The courtesy kayaks called our names and we enjoyed a paddle or two most days. Sunsets were a kaleidoscope of red and yellow hues dancing above the hilltops each evening.
Inside, the suite was modern and well equipped. Even in late June we enjoyed the mesmerizing flames from the fireplace on the cooler nights. We will definitely return to this lovely accommodation on a future trip to northern Burns Lake.
Meanwhile at school, the bustle of year end events was in full swing. Sports Day was very relaxed and it was wonderful to see so many parents in attendance. Triple Jump is normally my specialty, but at Decker Elementary I was assigned Standing Long Jump! I hadn’t seen this event in decades, but was pleasantly surprised at the distance some children achieved.
The new Aboriginal school blanket was unveiled at a school assembly by the Top All Around Grade 7 students from 2018 and 2019.
Several Learning Commons Leaders students created a QR code and riddle type scavenger hunt designed to introduce younger students to new areas of the library collection.
In the Library/Learning Commons we were busy with year end book collection, weeding of old books, Library collection inventory using Destiny, and QR Code scavenger hunts for the younger students.
Over one-half of the students in grades 5-7 were members of my Learning Commons Leaders’ club at Decker Elementary. These amazing students were quick to assist me deleting old/outdated/damaged books which we then displayed for all students and staff to take home Free!
As a special treat for these incredible, dedicated, energetic students we had an ice-cream sundae treat day.The sweet treats were a sticky hit!
On the final day of school with students in attendance we had the usual Award’s Day celebration. Although some students had departed on an early vacation, these photos give a glimpse into the number of grade 5-7 students involved as Learning Commons Leaders with me.
It was exciting to see the growth in attendance of boys as initially all leaders were girls.
The P.A.C. (Parents Advisory Committee) showed their appreciation to the staff by preparing a delicious hot lunch on the final day of the school year. The wonderful menu included pulled pork buns, stuffed baked potatoes, corn on the cob, salads, corn bread, and desserts. We emerged satiated and extremely grateful.
After school I was invited to the year end staff party of my other school–William Konkin Elementary School. As you may observe…This school has a larger population and there is a substantially larger staff. The party was hosted by the husband/wife team Richard and Judy at their home in downtown Burns Lake.
Under familiar blue skies, surrounded by lush green trees, we had a lovely time chatting and laughing together. From surprise mystery gifts and free summer time novels to read, to giant games and ‘be creative’ paint stations. Prior to the potluck dinner, two of our young female teachers made their grand entrance by driving up to the party area in their muddy side by side ATV.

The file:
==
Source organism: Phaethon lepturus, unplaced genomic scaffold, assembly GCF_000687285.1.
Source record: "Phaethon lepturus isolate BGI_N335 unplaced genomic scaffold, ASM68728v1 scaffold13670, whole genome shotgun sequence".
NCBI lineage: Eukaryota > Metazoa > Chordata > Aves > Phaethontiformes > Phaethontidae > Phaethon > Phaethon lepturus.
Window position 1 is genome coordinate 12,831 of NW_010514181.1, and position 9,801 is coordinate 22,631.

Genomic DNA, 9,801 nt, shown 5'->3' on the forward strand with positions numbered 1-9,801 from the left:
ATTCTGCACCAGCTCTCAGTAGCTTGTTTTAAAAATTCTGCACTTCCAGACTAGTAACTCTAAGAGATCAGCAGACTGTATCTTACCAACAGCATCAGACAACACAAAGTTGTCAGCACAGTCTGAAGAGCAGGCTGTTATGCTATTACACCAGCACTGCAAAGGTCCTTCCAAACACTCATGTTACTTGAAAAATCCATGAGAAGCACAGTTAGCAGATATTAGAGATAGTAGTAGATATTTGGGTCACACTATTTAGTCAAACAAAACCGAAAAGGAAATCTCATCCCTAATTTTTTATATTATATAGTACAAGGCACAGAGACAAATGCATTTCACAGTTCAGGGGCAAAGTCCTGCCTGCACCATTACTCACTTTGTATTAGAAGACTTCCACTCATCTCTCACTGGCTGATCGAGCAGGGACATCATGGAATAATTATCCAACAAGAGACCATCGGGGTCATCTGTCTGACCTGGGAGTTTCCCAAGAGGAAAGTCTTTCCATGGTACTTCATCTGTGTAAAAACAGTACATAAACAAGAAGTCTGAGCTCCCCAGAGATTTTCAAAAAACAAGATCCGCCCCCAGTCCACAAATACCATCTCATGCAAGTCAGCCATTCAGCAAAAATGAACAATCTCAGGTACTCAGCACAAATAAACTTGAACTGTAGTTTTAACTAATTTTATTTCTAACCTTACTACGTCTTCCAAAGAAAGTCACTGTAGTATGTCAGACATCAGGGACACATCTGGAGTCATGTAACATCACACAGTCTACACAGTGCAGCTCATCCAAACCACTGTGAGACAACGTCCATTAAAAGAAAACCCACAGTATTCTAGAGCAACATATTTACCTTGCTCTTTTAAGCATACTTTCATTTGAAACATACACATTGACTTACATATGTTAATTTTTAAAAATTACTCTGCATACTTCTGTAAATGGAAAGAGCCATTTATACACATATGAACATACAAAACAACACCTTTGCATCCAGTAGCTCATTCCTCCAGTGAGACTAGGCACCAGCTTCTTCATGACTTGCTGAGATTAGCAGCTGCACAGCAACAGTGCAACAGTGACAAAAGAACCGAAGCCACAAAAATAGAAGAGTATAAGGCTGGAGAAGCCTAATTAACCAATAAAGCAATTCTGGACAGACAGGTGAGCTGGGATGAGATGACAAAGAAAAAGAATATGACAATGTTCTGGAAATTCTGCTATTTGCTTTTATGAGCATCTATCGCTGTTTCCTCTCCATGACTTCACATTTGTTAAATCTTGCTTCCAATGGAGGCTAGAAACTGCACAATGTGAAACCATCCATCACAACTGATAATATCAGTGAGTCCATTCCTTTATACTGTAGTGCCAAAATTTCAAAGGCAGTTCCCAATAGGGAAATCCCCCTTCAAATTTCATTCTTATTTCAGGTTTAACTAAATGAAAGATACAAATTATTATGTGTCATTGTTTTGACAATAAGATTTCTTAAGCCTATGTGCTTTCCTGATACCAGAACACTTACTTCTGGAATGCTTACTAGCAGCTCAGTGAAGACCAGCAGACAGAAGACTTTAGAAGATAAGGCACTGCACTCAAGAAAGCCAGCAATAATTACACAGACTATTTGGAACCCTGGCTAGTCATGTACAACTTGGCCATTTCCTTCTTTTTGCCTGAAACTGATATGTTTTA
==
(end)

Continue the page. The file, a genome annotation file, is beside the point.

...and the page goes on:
This staff knows how to connect, laugh, and have fun. I made so many friends and will miss these caring, dedicated individuals very much as I return to Vancouver Island.
The final day of the school year was an administrative day at school. While teachers packed up their classrooms and filed all paperwork; in the Learning Commons my husband worked tirelessly beside me as I endeavored to complete the first ever automated inventory of the Decker Lake Elementary library collection.
Scanning over 18,000 barcodes while teaching and completing year end procedures is no easy feat! I was working late into the evenings and during weekends determined to get the library collection inventory accomplished prior to my departure from sd91. At 3:19 p.m. on the final day of the school year we finally achieved 100% completion!
The staff had all departed for summer holidays except Dylan, the principal, who informed me he planned to set the school alarm at 4:00 p.m. My husband and I hurriedly threw my personal teaching belongings into several bins and we exited the front door from Decker Lake Elementary school at 3:59 pm.
Goodbye School District 91 and Burns Lake. Feeling immensely proud to have completed the dreaded library inventory, it was officially time to switch to summer vacation and commence retirement for the second time!
Prior to departing to Prince George, we stopped in to view two local stores I had not seen yet off Highway 16–Woods ‘N Water and the adjourning sewing store Yarn and Sew On. Both stores were filled with fascinating merchandise as shown on the accompanying video which highlights the last few days in Burns Lake.
Saying goodbye to the family I stayed with and lovely Brat the cat was emotional and difficult. Loretta, Joe, and Brat have become dear friends whom I will sincerely miss.
Thanks for the memories Burns Lake and School District 91.
Tomorrow the next chapter of my adventure commences.